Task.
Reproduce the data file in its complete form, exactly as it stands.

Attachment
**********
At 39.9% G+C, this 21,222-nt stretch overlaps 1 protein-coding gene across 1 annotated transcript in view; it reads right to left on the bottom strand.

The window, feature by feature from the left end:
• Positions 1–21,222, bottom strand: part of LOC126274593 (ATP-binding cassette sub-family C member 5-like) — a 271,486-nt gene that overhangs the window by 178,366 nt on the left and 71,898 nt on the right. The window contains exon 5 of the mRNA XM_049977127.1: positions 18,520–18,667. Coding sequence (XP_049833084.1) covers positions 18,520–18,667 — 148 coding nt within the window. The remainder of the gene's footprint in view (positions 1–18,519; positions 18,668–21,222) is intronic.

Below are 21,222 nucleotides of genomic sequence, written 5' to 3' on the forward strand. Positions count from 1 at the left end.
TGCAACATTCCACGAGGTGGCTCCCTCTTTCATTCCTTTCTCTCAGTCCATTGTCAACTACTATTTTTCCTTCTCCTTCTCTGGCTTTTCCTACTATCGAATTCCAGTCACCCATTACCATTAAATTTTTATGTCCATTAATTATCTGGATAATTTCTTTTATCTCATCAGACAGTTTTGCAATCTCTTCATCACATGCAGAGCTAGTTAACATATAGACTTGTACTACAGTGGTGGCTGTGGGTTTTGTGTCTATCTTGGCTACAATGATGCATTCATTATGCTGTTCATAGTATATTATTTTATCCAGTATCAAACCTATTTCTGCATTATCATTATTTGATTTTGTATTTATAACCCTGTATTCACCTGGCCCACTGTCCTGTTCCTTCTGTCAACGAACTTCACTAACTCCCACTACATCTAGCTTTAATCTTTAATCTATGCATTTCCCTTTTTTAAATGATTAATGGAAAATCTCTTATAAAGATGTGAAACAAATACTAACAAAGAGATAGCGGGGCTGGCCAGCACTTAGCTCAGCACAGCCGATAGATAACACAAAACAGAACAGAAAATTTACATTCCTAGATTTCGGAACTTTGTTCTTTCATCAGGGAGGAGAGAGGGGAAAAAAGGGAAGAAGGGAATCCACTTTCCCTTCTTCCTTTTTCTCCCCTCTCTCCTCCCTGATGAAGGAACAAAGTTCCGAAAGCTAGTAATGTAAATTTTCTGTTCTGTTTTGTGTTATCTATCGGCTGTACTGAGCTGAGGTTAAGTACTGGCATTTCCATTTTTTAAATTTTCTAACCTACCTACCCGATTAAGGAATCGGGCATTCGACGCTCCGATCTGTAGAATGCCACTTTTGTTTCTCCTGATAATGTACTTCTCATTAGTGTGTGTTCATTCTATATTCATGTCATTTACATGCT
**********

At 39.9% G+C, this 21,222-nt stretch overlaps 1 protein-coding gene across 1 annotated transcript in view; it reads right to left on the bottom strand.

The window, feature by feature from the left end:
• Positions 1–21,222, bottom strand: part of LOC126274593 (ATP-binding cassette sub-family C member 5-like) — a 271,486-nt gene that overhangs the window by 178,366 nt on the left and 71,898 nt on the right. The window contains exon 5 of the mRNA XM_049977127.1: positions 18,520–18,667. Coding sequence (XP_049833084.1) covers positions 18,520–18,667 — 148 coding nt within the window. The remainder of the gene's footprint in view (positions 1–18,519; positions 18,668–21,222) is intronic.

Below are 21,222 nucleotides of genomic sequence, written 5' to 3' on the forward strand. Positions count from 1 at the left end.
TGCAACATTCCACGAGGTGGCTCCCTCTTTCATTCCTTTCTCTCAGTCCATTGTCAACTACTATTTTTCCTTCTCCTTCTCTGGCTTTTCCTACTATCGAATTCCAGTCACCCATTACCATTAAATTTTTATGTCCATTAATTATCTGGATAATTTCTTTTATCTCATCAGACAGTTTTGCAATCTCTTCATCACATGCAGAGCTAGTTAACATATAGACTTGTACTACAGTGGTGGCTGTGGGTTTTGTGTCTATCTTGGCTACAATGATGCATTCATTATGCTGTTCATAGTATATTATTTTATCCAGTATCAAACCTATTTCTGCATTATCATTATTTGATTTTGTATTTATAACCCTGTATTCACCTGGCCCACTGTCCTGTTCCTTCTGTCAACGAACTTCACTAACTCCCACTACATCTAGCTTTAATCTTTAATCTATGCATTTCCCTTTTTTAAATGATTAATGGAAAATCTCTTATAAAGATGTGAAACAAATACTAACAAAGAGATAGCGGGGCTGGCCAGCACTTAGCTCAGCACAGCCGATAGATAACACAAAACAGAACAGAAAATTTACATTCCTAGATTTCGGAACTTTGTTCTTTCATCAGGGAGGAGAGAGGGGAAAAAAGGGAAGAAGGGAATCCACTTTCCCTTCTTCCTTTTTCTCCCCTCTCTCCTCCCTGATGAAGGAACAAAGTTCCGAAAGCTAGTAATGTAAATTTTCTGTTCTGTTTTGTGTTATCTATCGGCTGTACTGAGCTGAGGTTAAGTACTGGCATTTCCATTTTTTAAATTTTCTAACCTACCTACCCGATTAAGGAATCGGGCATTCGACGCTCCGATCTGTAGAATGCCACTTTTGTTTCTCCTGATAATGTACTTCTCATTAGTGTGTGTTCATTCTATATTCATGTCATTTACATGCT